[17]     Maltese rock-churches are discussed in Buhagiar, op. cit.

[18]     Such as St. Paul’s cave, the Virgin of the Grotto, and St. Agatha (Rabat), and the Sanctuary of the Virgin (Mellieħa).

[19]     A.C.M., Misc. 181. (Cagliares 1615), f. 80.

[20]     Visitatio Alpheran 1744-51, 54-55v, “...ut mos erat antiquorum et tenacissimi ritus Grecorum, in quo celebratur ex devotione fidelium confluentium, et solebant fideles circuire dictum altare ter vel septies ut impetrarent postulata.”

[21]     N.M.V, Visitatio Dusina 1575, f. 195.

[22]     Visitatio Gori Mancini 1722-3, f. 27rv.

[23]     Alpheran 1744-5, f. 54-55v.

[24]     Ibid., Visitatio Labini 1781, f. 17v.

[25]     Visitatio Mattei 1809, f. 21.           

[26]     N.M.V, Dusina, f. 195.

[27]     Abela, 47.

[28]     Alpheran 1744-51, f. 54-5v.

[29]     Gori Mancini 1722-3, f. 27rv.

[30]     Labini 1781, f. 17v.

[31]     C.E.M, C185, f. 49.

[32]     C.E.M., C185, f. 49.

[33]     Alpheran 1744-51, f. 54-5v.

[34]     Labini 1781, f. 17v.

[35]     C.E.M, C185, f. 95.

[36]     Abela, 47.  

[37]     C.E.M, C185, f. 50v.

[38]     A.C.M, Misc. 181, f. 80.

[39]     C.E.M., C185, f. 11v, 12.

[40]     Ibid.

[41]     A.C.M., Misc. 280, f. l. The will is only known to the author in an early modern summary. It is improbable that the church mentioned in the will was the crypt for the term ecclesia usually denoted a built church. Rock-cut churches were usually called gripta (N.M.V. Dusina, 195), cripta (A.C.M., Misc. 181, f. 80), or ecclesia crypta (Alpheran 1744-51, f. 54).

[42]     A.C.M., Misc 280, 46. The will is only known to the author in an early modern summary.

[43]     A.C.M., Misc 180, 37. The ms is generally held to be the notes for the visitation report of Bishop Molina, but this is argueable.

[44]     Alpheran 1744-51, f. 54-5v.

[45]     Alpheran, f. 54, says that the church was built in 1454. A. Ferris, Descrizzione Storica      delle Chiese di Malta e Gozo, Malta 1866, 125, presumably basing himself exclusively on         the Alpheran report gives 1454 as the date of foundation of the first church.

[46]     As reported in A.C.M., Misc 180, f. 37, and Alpheran, f. 54rv. The bishop may have backed his claim by the fact that the church stood on lands belonging to the mensa vescovile.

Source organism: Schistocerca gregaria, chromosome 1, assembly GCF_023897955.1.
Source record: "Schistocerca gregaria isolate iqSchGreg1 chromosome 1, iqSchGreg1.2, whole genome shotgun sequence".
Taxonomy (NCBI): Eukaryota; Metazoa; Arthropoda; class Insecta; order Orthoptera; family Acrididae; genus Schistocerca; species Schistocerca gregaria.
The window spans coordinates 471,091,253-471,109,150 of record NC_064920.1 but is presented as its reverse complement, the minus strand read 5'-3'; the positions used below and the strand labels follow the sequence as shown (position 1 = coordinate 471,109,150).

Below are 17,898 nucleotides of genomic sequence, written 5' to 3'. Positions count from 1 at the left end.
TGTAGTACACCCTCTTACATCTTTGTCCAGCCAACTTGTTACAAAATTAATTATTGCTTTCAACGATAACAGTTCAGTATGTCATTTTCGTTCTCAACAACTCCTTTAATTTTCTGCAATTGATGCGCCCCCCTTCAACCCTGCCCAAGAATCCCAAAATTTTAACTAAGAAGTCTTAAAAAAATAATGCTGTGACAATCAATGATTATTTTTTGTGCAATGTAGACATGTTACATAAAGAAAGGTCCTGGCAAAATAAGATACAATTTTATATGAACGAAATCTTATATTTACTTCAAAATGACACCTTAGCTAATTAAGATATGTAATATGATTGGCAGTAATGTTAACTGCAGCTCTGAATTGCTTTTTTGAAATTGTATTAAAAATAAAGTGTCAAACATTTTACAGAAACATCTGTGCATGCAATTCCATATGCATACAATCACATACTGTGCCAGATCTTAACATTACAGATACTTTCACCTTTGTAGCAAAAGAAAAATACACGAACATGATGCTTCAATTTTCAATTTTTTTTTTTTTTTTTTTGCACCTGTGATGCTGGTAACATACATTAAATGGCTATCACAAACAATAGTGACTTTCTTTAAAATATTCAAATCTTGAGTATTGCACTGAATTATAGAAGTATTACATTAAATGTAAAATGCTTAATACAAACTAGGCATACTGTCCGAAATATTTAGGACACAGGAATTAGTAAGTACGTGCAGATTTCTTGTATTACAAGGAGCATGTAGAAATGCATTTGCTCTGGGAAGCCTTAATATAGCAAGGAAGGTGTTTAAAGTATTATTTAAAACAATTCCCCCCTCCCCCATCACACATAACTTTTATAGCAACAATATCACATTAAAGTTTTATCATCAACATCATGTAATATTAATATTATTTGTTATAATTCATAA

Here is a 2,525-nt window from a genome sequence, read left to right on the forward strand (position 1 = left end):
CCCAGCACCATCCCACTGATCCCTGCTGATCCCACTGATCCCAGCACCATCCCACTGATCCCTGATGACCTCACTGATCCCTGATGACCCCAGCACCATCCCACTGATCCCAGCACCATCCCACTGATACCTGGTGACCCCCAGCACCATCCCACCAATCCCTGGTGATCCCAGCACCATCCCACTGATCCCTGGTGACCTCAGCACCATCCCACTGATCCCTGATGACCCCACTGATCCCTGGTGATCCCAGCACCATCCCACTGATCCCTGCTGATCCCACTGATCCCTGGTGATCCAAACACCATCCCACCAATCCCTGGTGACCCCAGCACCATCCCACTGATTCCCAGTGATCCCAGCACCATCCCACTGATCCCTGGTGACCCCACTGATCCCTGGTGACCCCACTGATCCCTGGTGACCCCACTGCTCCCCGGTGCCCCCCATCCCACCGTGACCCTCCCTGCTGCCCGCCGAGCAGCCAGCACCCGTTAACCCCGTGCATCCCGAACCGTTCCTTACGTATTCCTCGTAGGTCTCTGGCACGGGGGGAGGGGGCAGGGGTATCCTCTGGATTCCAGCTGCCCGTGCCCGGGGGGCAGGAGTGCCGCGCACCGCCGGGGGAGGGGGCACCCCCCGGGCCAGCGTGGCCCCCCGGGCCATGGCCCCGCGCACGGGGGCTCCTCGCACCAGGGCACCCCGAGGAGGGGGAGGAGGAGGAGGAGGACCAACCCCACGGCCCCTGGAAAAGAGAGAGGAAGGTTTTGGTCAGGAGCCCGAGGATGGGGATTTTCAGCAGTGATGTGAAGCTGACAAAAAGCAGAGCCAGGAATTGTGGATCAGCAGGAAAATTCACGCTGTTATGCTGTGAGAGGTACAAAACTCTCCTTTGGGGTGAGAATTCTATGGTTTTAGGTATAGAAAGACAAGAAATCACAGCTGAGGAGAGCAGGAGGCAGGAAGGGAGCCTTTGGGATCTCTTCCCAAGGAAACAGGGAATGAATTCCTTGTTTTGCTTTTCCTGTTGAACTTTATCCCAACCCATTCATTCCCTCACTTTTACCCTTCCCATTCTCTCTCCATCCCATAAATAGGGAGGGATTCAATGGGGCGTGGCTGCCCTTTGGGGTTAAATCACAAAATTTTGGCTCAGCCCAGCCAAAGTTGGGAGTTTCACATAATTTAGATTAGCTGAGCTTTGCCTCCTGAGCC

[47]     A.C.M. Misc. 180, f. 37; Alpheran, f. 54rv.

[48]     A.C.M, Misc. 180, f. 37.

[49]     Ibid.

[50]     N.M.V, Dusina, f. 95.

[51]     A.C.M, Misc. 181, f. 79v.

[52]     Ibid., f. 321v.

[53]     Gori Mancini 1722-3, f. 27rv.

[54]     On late medieval church architecture see Buhagiar, op. cit. The apse is mentioned in Buenos 1667-8, 20v. The church is described in A.C.M, Misc. 181, 79v. and Gori Mancini 1722-3, f. 27rv.

[55]     Buenos 1667-8, f. 20v; M.C.A. Misc. 181, f. 321v.

[56]     A.C.M, Misc. 181, f. 79v; Gori Mancini 1722-3, f. 27rv.

[57]     A.C.M, Misc. 181, f. 79v, and M.C.A, Misc. 180, f. 37r.

[58]     A.C.M., Misc. 180, f. 37. They were placed above the eye.

[59]     A.C.M. Misc. 181, f. 79v, 80, 321-v, Buenos 1667-8, f. 20v, Gori Mancini 1722-3, f. 27rv.

[60]     C.E.M, C185, f. 12v-13.

[61]     Buenos 1667-8, f. 20v.

[62]     Gori Mancini 1722-3, f. 27rv; C.E.M., C185, f. 12v-13.

[63]     N.M.V. Dusina, f. 195; M.C.A., Misc. Misc. 181, f. 36v.

[64]     A.C.M, Misc. 181, f. 79v.

[65]     Buenos 1667-8, f. 20v.

[66]     A.C.M., Misc. 181, f. 79v.

[67]     Buenos 1667-8, f. 20v; Gori Mancini 1722-3, f. 27rv; A.C.M., Misc. 181, f. 321v.

[68]     A.C.M., Misc. 181, f. 79v, 321v.

[69]     Buenos 1667-8, f. 20v; Cocco Palmieri 1708-10, f. 24v-25; Gori Mancini 1722-3, f. 27rv; A.C.M., Misc. 181, (Astiria 1671), f. 321v, Astiria and Gori Mancini describe it as a sublampadario stanneo, while Cocco Palmieri calls it sublamparario aneo. It seems to have been fixed after 1615 since the inventory that accompanies the report of that year makes no mention of a lamp (A.C.M., Misc. 181, f. 80).

[70]     N.M.V., Dusina, f. 195.

[71]     A.C.M., Misc. 181, f. 79v.

[72]     On Filippo Paladini see Cesare Brandi’s introduction to the Catalogo della Mostra di Filippo PaladiniPalermo Palazzo Dei Normanni Maggio/Settembre 1967. The painting, the lower part of which is a complete loss, is in process of restoration by Maurice Cordina under the expert guidance of Dr John Cauchi who was the first to ascribe it to the circle of Paladini.

[73]     A.C.M., Misc. 181, f. 79v, 80r; Gori Mancini 1722-3, f. 27rv.

[74]     Buenos 1667-8, f. 206; Gori Mancini 1722-3, f. 27rv.

[75]     N.M.V., Dusina, C195; M.C.A., Misc. 181, f. 36v.

[76]     A.C.M., Misc. 181, f. 79v-80.

[77]     Ibid., f. 80.

[78]     Ibid.

[79]     Ibid., f. 79v.

[80]     C.E.M., C185, f. 141.

[81]     Ibid., f. 13.